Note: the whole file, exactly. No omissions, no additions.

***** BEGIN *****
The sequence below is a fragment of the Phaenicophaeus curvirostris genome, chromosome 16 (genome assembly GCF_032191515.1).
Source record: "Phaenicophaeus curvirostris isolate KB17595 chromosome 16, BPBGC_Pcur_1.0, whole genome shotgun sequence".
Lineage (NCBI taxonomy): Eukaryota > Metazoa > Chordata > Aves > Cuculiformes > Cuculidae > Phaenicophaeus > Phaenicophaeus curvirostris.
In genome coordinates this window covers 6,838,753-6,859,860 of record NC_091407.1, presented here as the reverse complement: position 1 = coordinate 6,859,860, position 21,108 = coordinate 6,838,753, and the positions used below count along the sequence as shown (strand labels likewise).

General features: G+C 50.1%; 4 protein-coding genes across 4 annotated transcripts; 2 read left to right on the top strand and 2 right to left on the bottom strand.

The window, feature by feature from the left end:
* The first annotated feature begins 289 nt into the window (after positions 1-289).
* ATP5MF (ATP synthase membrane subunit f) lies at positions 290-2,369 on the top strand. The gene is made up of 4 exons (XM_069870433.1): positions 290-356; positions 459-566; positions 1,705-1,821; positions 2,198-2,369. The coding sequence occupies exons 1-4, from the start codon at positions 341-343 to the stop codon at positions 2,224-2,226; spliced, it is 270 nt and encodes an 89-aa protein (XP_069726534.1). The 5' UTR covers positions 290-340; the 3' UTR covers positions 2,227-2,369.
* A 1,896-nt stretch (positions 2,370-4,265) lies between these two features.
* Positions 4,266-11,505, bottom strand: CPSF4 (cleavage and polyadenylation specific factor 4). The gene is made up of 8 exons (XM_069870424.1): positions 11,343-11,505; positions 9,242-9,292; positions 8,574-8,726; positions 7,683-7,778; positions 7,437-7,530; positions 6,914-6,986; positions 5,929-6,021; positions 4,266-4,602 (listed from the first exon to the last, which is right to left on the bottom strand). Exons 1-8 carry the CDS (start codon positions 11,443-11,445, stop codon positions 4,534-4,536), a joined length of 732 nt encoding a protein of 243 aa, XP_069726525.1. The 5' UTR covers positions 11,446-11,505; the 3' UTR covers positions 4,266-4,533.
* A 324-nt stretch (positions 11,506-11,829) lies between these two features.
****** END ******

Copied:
The sequence below is a fragment of the Phaenicophaeus curvirostris genome, chromosome 16 (genome assembly GCF_032191515.1).
Source record: "Phaenicophaeus curvirostris isolate KB17595 chromosome 16, BPBGC_Pcur_1.0, whole genome shotgun sequence".
Lineage (NCBI taxonomy): Eukaryota > Metazoa > Chordata > Aves > Cuculiformes > Cuculidae > Phaenicophaeus > Phaenicophaeus curvirostris.
In genome coordinates this window covers 6,838,753-6,859,860 of record NC_091407.1, presented here as the reverse complement: position 1 = coordinate 6,859,860, position 21,108 = coordinate 6,838,753, and the positions used below count along the sequence as shown (strand labels likewise).

General features: G+C 50.1%; 4 protein-coding genes across 4 annotated transcripts; 2 read left to right on the top strand and 2 right to left on the bottom strand.

The window, feature by feature from the left end:
* The first annotated feature begins 289 nt into the window (after positions 1-289).
* ATP5MF (ATP synthase membrane subunit f) lies at positions 290-2,369 on the top strand. The gene is made up of 4 exons (XM_069870433.1): positions 290-356; positions 459-566; positions 1,705-1,821; positions 2,198-2,369. The coding sequence occupies exons 1-4, from the start codon at positions 341-343 to the stop codon at positions 2,224-2,226; spliced, it is 270 nt and encodes an 89-aa protein (XP_069726534.1). The 5' UTR covers positions 290-340; the 3' UTR covers positions 2,227-2,369.
* A 1,896-nt stretch (positions 2,370-4,265) lies between these two features.
* Positions 4,266-11,505, bottom strand: CPSF4 (cleavage and polyadenylation specific factor 4). The gene is made up of 8 exons (XM_069870424.1): positions 11,343-11,505; positions 9,242-9,292; positions 8,574-8,726; positions 7,683-7,778; positions 7,437-7,530; positions 6,914-6,986; positions 5,929-6,021; positions 4,266-4,602 (listed from the first exon to the last, which is right to left on the bottom strand). Exons 1-8 carry the CDS (start codon positions 11,443-11,445, stop codon positions 4,534-4,536), a joined length of 732 nt encoding a protein of 243 aa, XP_069726525.1. The 5' UTR covers positions 11,446-11,505; the 3' UTR covers positions 4,266-4,533.
* A 324-nt stretch (positions 11,506-11,829) lies between these two features.